University of Leicester provides perspectives on architectural history

Posted by vm64 at Oct 21, 2010 10:10 AM |
New Lecture series to start from 26 October

Issued by University of Leicester Press Office on 21 October 2010

The University of Leicester’s Department of History of Art and Film has organised a series of public lectures, to be given by scholars specialising in the field of architectural history.

All lectures, which are free and open to the public, start at 5.30pm and take place in Ken Edwards Lecture Theatre 2.

Lecturer in the Department of History of Art and Film, Simon Richards, commented:

“Unlike previous years, the speakers are not being held to a central theme, which allows us to present a wide range of topics and approaches ranging from the highly focussed, pragmatic and empirical through to the experimental and interdisciplinary.”

The first lecture will take place on Tuesday, 26 October, with Professor Jules Lubbock of the University of Essex delivering a lecture entitled ‘War and Peace in the Room of the Nine in Siena’.

Professor Lubbock will offer a new interpretation of the first painting of a complete working city, Ambrogio Lorenzetti's 'Allegories of Good and Bad Government' in the city offices of Siena.

On Tuesday, 2 November, Professor Mark Crinson of the University of Manchester will deliver a lecture entitled ‘From Haifa to Stevenage, Sarawak to the East End: the British avant-garde, colonialism and the welfare state’.
Professor Crinson will look at the ways in which many of the architect-planners involved in so-called 'Welfare Modernism' in Britain learned their trade in the colonies.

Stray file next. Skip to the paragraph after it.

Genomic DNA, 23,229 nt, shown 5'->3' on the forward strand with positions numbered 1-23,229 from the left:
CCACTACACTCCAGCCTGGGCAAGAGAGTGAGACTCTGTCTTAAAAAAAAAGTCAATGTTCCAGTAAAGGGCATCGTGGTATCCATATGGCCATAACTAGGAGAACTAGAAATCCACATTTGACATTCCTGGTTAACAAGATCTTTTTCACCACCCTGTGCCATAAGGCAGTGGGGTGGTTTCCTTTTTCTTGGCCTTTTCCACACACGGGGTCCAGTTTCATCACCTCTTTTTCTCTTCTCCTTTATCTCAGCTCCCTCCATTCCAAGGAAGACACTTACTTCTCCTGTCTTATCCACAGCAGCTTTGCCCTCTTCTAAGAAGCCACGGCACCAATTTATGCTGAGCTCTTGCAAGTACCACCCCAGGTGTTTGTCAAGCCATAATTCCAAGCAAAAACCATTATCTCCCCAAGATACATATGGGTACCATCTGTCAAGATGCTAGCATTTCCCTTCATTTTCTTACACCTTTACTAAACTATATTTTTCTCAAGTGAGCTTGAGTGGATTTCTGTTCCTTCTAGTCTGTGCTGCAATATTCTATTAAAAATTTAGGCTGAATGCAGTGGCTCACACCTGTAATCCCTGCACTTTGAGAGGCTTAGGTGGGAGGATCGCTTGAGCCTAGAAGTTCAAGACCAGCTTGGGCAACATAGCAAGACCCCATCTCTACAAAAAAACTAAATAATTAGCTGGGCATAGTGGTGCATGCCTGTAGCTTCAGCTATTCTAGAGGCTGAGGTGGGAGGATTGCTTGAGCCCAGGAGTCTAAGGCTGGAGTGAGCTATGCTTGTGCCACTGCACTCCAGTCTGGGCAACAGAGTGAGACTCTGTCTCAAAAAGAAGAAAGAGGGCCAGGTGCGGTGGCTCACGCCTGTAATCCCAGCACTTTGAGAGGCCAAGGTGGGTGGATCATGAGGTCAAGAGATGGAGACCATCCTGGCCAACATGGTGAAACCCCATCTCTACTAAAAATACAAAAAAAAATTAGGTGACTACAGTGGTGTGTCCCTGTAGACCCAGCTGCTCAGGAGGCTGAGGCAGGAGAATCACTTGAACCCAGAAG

On Tuesday, 9 November, Dr Simon Richards of the University of Leicester will deliver a lecture entitled ‘Half-Way Between the Electron and the Universe’: Doxiadis and the Delos Symposia’.

Dr Richards will look at debates about the 'global city' in the 1960s suggesting that they were more intelligent and attractive than the way these debates are handled by architects today.

On Tuesday, 16 November, Dr Elizabeth Darling of the Oxford Brookes University will deliver a lecture entitled ‘Wells Coates and the British Modern Movement’.

Dr Darling will provide a close case-study of one of the key figures within the British Modern Movement, Wells Coates, in order to complexify our understanding of a period so often associated with more famous names like Le Corbusier and Mies.

The final lecture will take place on Tuesday, 23 November, with Dr Joel Robinson of the Open University, who will deliver a lecture entitled ‘Outlawing Death in Arcadia’.

Dr Robinson will offer an exploratory discussion inspired by the 'Reversible Destiny' ideas of the architects Arakawa and Gins to reflect on the ways that architecture has been used to commemorate, offset the fear and perhaps even postpone death.

Note to Newsdesk

For more information, please contact Simon Richards, Department of History of Art and Film, at

Violetta Mertins

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